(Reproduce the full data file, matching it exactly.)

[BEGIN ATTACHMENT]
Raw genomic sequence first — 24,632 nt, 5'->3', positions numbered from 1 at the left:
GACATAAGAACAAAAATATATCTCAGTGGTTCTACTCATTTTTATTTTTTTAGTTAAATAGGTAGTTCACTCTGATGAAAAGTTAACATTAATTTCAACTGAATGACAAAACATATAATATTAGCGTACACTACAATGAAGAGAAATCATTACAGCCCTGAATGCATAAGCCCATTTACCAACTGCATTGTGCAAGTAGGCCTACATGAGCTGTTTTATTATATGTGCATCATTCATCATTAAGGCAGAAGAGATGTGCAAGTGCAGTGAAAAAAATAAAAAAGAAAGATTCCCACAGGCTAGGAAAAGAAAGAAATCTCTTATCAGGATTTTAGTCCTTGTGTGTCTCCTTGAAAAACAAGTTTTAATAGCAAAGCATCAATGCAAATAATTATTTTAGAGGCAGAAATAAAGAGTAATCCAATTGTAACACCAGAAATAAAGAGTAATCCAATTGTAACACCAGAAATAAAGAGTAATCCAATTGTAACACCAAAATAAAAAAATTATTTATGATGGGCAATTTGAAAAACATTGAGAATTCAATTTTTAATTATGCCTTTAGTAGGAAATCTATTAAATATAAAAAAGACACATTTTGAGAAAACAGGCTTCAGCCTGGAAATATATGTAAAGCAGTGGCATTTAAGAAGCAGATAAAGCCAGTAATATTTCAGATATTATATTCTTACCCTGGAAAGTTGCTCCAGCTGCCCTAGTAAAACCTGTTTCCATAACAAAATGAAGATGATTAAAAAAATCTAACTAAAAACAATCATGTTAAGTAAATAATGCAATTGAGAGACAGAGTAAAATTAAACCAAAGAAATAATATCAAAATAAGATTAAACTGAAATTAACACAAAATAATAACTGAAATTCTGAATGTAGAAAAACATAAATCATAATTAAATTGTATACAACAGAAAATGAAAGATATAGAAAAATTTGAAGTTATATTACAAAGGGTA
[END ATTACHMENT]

Raw genomic sequence first — 24,632 nt, 5'->3', positions numbered from 1 at the left:
GACATAAGAACAAAAATATATCTCAGTGGTTCTACTCATTTTTATTTTTTTAGTTAAATAGGTAGTTCACTCTGATGAAAAGTTAACATTAATTTCAACTGAATGACAAAACATATAATATTAGCGTACACTACAATGAAGAGAAATCATTACAGCCCTGAATGCATAAGCCCATTTACCAACTGCATTGTGCAAGTAGGCCTACATGAGCTGTTTTATTATATGTGCATCATTCATCATTAAGGCAGAAGAGATGTGCAAGTGCAGTGAAAAAAATAAAAAAGAAAGATTCCCACAGGCTAGGAAAAGAAAGAAATCTCTTATCAGGATTTTAGTCCTTGTGTGTCTCCTTGAAAAACAAGTTTTAATAGCAAAGCATCAATGCAAATAATTATTTTAGAGGCAGAAATAAAGAGTAATCCAATTGTAACACCAGAAATAAAGAGTAATCCAATTGTAACACCAGAAATAAAGAGTAATCCAATTGTAACACCAAAATAAAAAAATTATTTATGATGGGCAATTTGAAAAACATTGAGAATTCAATTTTTAATTATGCCTTTAGTAGGAAATCTATTAAATATAAAAAAGACACATTTTGAGAAAACAGGCTTCAGCCTGGAAATATATGTAAAGCAGTGGCATTTAAGAAGCAGATAAAGCCAGTAATATTTCAGATATTATATTCTTACCCTGGAAAGTTGCTCCAGCTGCCCTAGTAAAACCTGTTTCCATAACAAAATGAAGATGATTAAAAAAATCTAACTAAAAACAATCATGTTAAGTAAATAATGCAATTGAGAGACAGAGTAAAATTAAACCAAAGAAATAATATCAAAATAAGATTAAACTGAAATTAACACAAAATAATAACTGAAATTCTGAATGTAGAAAAACATAAATCATAATTAAATTGTATACAACAGAAAATGAAAGATATAGAAAAATTTGAAGTTATATTACAAAGGGTA